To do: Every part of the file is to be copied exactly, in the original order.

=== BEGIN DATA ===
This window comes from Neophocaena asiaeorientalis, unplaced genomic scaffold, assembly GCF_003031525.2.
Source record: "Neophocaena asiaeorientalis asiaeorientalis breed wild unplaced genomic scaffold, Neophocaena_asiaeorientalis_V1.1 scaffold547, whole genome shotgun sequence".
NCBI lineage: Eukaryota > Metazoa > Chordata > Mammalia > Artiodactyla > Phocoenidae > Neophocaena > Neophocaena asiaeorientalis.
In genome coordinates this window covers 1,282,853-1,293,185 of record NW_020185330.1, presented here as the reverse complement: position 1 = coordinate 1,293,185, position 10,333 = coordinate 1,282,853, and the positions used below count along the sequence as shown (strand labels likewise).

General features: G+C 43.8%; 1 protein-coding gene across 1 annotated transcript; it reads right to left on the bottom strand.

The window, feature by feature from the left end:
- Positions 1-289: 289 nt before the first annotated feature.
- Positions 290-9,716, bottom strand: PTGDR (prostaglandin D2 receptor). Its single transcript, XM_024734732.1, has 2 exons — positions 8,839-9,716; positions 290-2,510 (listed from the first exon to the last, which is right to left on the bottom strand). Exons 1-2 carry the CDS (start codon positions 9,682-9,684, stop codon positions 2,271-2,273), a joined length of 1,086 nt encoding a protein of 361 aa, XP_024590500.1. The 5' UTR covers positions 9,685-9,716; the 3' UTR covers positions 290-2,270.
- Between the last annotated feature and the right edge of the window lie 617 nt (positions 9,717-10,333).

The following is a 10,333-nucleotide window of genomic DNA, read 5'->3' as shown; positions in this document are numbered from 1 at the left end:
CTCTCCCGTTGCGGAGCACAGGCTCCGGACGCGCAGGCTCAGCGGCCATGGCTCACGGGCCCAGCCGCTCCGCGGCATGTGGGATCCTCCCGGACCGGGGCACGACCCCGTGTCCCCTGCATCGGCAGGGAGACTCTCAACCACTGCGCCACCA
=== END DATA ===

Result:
This window comes from Neophocaena asiaeorientalis, unplaced genomic scaffold, assembly GCF_003031525.2.
Source record: "Neophocaena asiaeorientalis asiaeorientalis breed wild unplaced genomic scaffold, Neophocaena_asiaeorientalis_V1.1 scaffold547, whole genome shotgun sequence".
NCBI lineage: Eukaryota > Metazoa > Chordata > Mammalia > Artiodactyla > Phocoenidae > Neophocaena > Neophocaena asiaeorientalis.
In genome coordinates this window covers 1,282,853-1,293,185 of record NW_020185330.1, presented here as the reverse complement: position 1 = coordinate 1,293,185, position 10,333 = coordinate 1,282,853, and the positions used below count along the sequence as shown (strand labels likewise).

General features: G+C 43.8%; 1 protein-coding gene across 1 annotated transcript; it reads right to left on the bottom strand.

The window, feature by feature from the left end:
- Positions 1-289: 289 nt before the first annotated feature.
- Positions 290-9,716, bottom strand: PTGDR (prostaglandin D2 receptor). Its single transcript, XM_024734732.1, has 2 exons — positions 8,839-9,716; positions 290-2,510 (listed from the first exon to the last, which is right to left on the bottom strand). Exons 1-2 carry the CDS (start codon positions 9,682-9,684, stop codon positions 2,271-2,273), a joined length of 1,086 nt encoding a protein of 361 aa, XP_024590500.1. The 5' UTR covers positions 9,685-9,716; the 3' UTR covers positions 290-2,270.
- Between the last annotated feature and the right edge of the window lie 617 nt (positions 9,717-10,333).

The following is a 10,333-nucleotide window of genomic DNA, read 5'->3' as shown; positions in this document are numbered from 1 at the left end:
CTCTCCCGTTGCGGAGCACAGGCTCCGGACGCGCAGGCTCAGCGGCCATGGCTCACGGGCCCAGCCGCTCCGCGGCATGTGGGATCCTCCCGGACCGGGGCACGACCCCGTGTCCCCTGCATCGGCAGGGAGACTCTCAACCACTGCGCCACCA